The decedent was found in a golf course pond with ligatures as described. However, the ligatures were such that the decedent essentially had complete freedom of movement. As described, the decedent had a contact gunshot wound of his head consistent with causing this wound, car keys, duct tape similar to that used to bind on the decedent, and scissors being found in the ponder generally under the area where the decedent's body was found. Furthermore, the decedent was reportedly witnessed buying duct tape and rope similar to that found on the body at a hardware store with the decedent also being video taped the day he was reported missing in a coffee shop near this hardware store. At that time he was apparently dressed in the same clothes he was found in. The decedent appeared alone in this video. Taking these facts into consideration as well as the findings of the rest of the investigation it is our opinion that this was a self inflicted gunshot wound. It is therefore our opinion that the cause of death is best listed as contact gunshot wound to the head with the manner of death being suicide.
Nothing in Simmons' report, and nothing in press accounts, indicates that officials have any idea why Major Bashinsky would want to kill himself. In fact, it isn't clear that the question was asked in a serious way.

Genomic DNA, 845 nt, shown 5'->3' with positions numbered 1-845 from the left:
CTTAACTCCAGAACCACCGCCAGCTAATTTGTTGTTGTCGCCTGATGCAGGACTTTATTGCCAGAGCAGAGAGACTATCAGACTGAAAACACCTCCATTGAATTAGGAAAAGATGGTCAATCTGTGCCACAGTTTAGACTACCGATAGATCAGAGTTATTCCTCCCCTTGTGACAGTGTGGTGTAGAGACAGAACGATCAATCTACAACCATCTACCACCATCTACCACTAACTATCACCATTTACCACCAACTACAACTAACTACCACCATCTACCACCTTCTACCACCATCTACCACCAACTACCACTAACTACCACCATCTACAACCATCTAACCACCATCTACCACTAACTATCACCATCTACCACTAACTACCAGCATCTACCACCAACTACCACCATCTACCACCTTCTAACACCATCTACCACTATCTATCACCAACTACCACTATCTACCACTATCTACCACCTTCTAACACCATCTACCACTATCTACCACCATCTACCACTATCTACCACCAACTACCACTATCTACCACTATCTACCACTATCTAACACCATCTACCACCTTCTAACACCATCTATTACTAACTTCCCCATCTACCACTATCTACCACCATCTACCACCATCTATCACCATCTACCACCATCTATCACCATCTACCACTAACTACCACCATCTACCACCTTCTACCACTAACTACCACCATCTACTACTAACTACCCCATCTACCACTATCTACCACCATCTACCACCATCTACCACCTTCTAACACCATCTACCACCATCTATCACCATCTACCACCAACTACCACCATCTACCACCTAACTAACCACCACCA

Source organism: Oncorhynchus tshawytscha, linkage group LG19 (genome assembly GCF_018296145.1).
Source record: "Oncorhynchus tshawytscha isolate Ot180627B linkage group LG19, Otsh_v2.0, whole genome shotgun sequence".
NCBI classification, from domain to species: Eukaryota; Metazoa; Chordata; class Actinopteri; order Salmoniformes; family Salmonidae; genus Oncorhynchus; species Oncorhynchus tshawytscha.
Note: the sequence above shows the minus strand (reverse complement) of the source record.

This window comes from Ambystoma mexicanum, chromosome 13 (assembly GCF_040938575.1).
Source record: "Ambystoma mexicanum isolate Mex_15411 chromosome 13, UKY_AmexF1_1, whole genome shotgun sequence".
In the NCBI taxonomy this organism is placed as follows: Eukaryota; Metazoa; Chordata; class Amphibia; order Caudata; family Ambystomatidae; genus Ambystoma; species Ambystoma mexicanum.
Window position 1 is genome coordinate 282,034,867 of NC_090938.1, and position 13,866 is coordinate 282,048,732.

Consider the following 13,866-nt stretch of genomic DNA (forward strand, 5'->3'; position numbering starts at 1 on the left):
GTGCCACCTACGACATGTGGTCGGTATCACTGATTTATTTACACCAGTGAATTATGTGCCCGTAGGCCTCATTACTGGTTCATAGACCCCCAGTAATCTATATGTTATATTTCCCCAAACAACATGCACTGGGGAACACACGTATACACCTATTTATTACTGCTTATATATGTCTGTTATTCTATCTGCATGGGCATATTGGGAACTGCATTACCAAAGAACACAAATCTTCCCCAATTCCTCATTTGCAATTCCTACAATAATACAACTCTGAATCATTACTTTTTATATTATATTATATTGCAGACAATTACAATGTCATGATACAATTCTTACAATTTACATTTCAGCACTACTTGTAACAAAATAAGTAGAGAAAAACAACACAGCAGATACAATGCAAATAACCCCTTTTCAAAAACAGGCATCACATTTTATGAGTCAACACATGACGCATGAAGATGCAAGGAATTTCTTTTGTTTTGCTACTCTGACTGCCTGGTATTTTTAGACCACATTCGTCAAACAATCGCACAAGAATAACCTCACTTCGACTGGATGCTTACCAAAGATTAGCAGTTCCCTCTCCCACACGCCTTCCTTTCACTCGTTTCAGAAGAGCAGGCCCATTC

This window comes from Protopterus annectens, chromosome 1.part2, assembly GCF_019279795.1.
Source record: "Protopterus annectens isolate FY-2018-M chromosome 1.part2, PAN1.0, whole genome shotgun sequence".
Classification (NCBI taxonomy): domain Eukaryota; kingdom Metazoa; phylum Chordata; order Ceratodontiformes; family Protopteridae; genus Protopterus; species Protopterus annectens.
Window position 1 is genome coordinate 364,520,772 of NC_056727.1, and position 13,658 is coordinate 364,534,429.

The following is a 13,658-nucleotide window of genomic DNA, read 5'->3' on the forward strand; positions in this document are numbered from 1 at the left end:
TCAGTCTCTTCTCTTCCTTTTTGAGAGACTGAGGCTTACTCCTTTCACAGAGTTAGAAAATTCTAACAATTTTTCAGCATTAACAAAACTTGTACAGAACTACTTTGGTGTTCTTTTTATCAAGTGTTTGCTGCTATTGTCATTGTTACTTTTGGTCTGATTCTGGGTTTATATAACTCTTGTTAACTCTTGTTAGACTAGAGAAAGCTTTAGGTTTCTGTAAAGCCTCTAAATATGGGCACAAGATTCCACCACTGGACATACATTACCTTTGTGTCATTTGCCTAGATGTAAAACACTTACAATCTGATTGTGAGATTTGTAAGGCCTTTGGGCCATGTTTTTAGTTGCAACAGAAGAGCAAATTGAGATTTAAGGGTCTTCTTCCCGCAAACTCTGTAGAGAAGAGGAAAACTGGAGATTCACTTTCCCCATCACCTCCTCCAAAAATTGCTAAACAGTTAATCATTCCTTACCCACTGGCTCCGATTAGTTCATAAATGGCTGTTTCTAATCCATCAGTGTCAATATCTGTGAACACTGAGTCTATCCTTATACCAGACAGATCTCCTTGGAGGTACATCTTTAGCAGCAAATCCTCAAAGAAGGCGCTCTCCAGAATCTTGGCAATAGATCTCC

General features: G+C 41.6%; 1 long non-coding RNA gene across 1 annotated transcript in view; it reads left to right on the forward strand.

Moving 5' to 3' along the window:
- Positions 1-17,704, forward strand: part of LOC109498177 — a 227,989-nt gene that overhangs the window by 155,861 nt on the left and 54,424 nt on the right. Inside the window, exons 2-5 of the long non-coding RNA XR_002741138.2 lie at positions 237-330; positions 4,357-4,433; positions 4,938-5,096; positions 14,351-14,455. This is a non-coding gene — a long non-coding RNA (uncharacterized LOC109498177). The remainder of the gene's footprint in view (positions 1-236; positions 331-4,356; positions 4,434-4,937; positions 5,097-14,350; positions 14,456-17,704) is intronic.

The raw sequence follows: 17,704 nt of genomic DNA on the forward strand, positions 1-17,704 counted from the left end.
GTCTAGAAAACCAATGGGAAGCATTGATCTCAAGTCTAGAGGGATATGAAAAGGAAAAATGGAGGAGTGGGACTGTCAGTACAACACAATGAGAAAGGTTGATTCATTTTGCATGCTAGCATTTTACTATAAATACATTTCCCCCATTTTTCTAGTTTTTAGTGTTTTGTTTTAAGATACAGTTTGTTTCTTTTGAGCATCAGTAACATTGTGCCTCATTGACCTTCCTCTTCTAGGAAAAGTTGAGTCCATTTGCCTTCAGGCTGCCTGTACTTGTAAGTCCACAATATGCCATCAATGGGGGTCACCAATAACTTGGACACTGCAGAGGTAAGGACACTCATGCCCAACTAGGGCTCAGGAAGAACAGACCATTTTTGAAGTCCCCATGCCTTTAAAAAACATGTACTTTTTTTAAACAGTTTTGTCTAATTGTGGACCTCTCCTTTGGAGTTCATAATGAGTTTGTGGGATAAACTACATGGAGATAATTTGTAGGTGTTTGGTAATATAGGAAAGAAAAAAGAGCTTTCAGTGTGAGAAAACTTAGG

Is that how the investigation of a possible suicide is supposed to be conducted? Not according to "Current Trends: Operational Criteria for Determining Suicide," a report from the Centers for Disease Control and Prevention (CDC) in Atlanta.
The criteria for making a determination of suicide come in two broad categories. Here is the breakdown, according to the CDC:
Self-Inflicted: There is evidence that death was self-inflicted. This may be determined by pathologic (autopsy), toxicologic, investigatory, and psychologic evidence and by statements of the decedent or witnesses.We have seen no signs--from either the medical-examiner's report or from news accounts--that any of these factors were present in Major Bashinsky's case. In fact, we've seen little to indicate that a serious inquiry was made into any of these factors.
Intent: There is evidence (explicit and/or implicit) that, at the time of injury, the decedent intended to kill himself/herself or wished to die and that the decedent understood the probable consequences of his/her actions. This evidence may include: